Panetta: U.S.-China Relationship One of World’s Most Critical

WASHINGTON, May 7, 2012 — Defense Sec­re­tary Leon E. Panet­ta wel­comed Chi­nese Defense Min­is­ter Gen. Liang Guan­glie to the Pen­ta­gon today as part of the first U.S. vis­it by a Chi­nese defense min­is­ter in nine years.

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Defense Sec­re­tary Leon E. Panet­ta con­ducts a joint news con­fer­ence with Chi­nese Defense Min­is­ter Gen. Liang Guan­glie at the Pen­ta­gon, May 7, 2012. DOD pho­to by Navy Pet­ty Offi­cer 1st Class Chad J. McNee­ley
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Liang’s vis­it occurs at a time when the armed forces of both nations seek to expand coop­er­a­tion, improve under­stand­ing, build trust and reduce dif­fer­ences. “The Unit­ed States and Chi­na are both Pacif­ic pow­ers, and our rela­tion­ship is one of the most crit­i­cal in the world,” Panet­ta said at a news con­fer­ence with Liang after their meet­ing.

“In my meet­ing with Gen­er­al Liang, I expressed my com­mit­ment to achiev­ing and main­tain­ing a healthy, sta­ble, reli­able and con­tin­u­ous [mil­i­tary-to-mil­i­tary] rela­tion­ship with Chi­na,” the sec­re­tary said, adding that at Liang’s invi­ta­tion he will vis­it Chi­na with­in the next few months.

“We share many inter­ests across the Asia-Pacif­ic region and beyond,” Panet­ta added, “from human­i­tar­i­an assis­tance to con­cerns about weapons of mass destruc­tion to ter­ror­ism to drug inter­dic­tions to trade to coun­ter­pira­cy.”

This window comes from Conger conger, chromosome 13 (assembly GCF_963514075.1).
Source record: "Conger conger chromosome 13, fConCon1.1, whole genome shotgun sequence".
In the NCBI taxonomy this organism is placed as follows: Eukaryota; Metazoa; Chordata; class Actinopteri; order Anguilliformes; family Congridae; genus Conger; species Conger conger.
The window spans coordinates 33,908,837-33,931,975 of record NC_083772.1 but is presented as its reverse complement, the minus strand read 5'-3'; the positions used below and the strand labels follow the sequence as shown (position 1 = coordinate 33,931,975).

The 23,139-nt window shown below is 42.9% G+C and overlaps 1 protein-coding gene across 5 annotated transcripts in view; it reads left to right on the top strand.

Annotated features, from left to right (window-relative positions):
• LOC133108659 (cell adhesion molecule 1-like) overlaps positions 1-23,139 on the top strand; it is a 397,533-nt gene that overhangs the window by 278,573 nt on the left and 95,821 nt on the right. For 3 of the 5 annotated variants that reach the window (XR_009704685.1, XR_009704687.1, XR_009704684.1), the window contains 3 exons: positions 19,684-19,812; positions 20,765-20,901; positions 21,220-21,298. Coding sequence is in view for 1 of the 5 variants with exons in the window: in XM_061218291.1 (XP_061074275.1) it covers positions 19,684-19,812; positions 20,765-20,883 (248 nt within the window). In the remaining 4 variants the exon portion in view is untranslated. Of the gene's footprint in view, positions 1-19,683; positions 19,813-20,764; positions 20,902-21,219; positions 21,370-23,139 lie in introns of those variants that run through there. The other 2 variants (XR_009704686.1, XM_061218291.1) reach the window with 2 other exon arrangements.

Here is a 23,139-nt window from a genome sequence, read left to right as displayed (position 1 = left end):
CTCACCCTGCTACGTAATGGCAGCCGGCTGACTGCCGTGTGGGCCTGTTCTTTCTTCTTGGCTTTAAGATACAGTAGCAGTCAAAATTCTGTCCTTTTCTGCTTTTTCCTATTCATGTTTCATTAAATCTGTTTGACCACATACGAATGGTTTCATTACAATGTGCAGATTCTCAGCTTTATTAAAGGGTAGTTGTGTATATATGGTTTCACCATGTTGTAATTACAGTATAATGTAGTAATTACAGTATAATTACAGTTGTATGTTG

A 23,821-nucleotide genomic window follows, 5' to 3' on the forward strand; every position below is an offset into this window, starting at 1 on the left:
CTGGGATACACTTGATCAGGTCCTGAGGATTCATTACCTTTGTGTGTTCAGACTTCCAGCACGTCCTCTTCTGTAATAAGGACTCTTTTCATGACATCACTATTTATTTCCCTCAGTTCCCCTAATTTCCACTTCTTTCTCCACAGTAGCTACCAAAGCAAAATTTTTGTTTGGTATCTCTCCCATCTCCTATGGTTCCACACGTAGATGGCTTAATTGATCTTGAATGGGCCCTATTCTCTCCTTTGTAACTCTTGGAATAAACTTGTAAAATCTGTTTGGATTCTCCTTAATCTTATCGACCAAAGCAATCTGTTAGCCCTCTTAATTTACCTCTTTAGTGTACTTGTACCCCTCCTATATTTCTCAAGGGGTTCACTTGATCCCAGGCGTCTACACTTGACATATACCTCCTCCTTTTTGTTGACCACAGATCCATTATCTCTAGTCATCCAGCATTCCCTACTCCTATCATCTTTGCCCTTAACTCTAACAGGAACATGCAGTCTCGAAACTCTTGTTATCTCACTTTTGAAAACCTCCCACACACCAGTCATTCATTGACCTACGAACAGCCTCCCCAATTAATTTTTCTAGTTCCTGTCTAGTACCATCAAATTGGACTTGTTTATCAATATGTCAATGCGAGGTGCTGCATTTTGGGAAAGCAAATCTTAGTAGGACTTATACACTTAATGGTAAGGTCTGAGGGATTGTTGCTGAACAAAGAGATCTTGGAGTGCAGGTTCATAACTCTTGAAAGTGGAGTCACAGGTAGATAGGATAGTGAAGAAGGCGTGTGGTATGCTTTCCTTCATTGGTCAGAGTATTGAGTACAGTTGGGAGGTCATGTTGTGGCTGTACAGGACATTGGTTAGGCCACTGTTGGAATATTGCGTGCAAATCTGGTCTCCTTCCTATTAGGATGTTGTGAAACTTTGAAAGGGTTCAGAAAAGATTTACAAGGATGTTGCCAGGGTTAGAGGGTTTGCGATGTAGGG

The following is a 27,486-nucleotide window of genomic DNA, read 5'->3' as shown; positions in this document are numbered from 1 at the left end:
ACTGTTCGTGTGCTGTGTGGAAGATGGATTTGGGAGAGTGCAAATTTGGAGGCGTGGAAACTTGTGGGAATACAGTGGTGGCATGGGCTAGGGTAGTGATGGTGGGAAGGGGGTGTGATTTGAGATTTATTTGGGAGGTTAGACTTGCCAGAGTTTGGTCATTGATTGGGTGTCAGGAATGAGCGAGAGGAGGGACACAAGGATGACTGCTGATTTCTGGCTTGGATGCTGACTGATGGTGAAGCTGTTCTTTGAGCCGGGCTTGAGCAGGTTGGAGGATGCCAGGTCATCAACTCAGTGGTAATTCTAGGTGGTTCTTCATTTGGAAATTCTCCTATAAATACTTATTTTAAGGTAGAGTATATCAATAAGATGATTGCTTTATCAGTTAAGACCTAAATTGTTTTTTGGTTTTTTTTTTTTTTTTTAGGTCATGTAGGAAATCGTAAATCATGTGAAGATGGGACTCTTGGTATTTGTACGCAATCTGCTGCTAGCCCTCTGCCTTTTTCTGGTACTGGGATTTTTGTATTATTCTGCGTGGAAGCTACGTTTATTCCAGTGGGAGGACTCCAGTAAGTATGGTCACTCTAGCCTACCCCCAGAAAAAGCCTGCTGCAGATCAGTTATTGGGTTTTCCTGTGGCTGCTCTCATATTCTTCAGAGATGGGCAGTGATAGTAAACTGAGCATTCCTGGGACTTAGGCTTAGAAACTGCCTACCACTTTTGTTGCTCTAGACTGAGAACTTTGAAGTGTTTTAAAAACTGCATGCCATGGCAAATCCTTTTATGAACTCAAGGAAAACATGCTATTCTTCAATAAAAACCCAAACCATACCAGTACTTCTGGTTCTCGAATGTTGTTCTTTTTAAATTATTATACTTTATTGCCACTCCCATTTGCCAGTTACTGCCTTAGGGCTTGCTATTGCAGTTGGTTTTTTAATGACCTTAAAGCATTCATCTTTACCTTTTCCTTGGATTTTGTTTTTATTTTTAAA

The nations have worked togeth­er in sev­er­al areas, the sec­re­tary said, and expect to expand coop­er­a­tion in areas such as peace­keep­ing, human­i­tar­i­an assis­tance and dis­as­ter relief, and coun­ter­pira­cy.

“As you all know,” Panet­ta said, “the U.S. Depart­ment of Defense recent­ly released a new defense strat­e­gy, rec­og­niz­ing that no region is more impor­tant than the Asia-Pacif­ic for our country’s future peace and pros­per­i­ty.”

Liang spoke through an inter­preter, describ­ing the pur­pose of his vis­it as being “to imple­ment the impor­tant agree­ment reached by Pres­i­dent Hu Jin­tao and Pres­i­dent [Barack] Oba­ma on devel­op­ing the China-U.S. state-to-state and mil­i­tary-to-mil­i­tary rela­tion­ship.”

As part of that agree­ment, the gen­er­al said, both nations’ mil­i­taries will con­tin­ue to take advan­tage of ongo­ing defense con­sul­ta­tive talks, defense pol­i­cy coor­di­na­tion talks, the Mil­i­tary Mar­itime Con­sul­ta­tive Agree­ment and the defense tele­phone link between Wash­ing­ton and Bei­jing.

Both sides, he added, acknowl­edge that coop­er­a­tion in secu­ri­ty areas in the Asia-Pacif­ic region serves each other’s fun­da­men­tal inter­ests, and that both agree to con­duct joint exer­cis­es on dis­as­ter recov­ery and coun­ter­pira­cy oper­a­tions this year.

“At present, China-U.S. bilat­er­al rela­tion­ship is on a new start­ing line in his­to­ry,” Liang said, “to build a new kind of mil­i­tary rela­tion­ship based on equal­i­ty, coop­er­a­tion and mutu­al ben­e­fit.”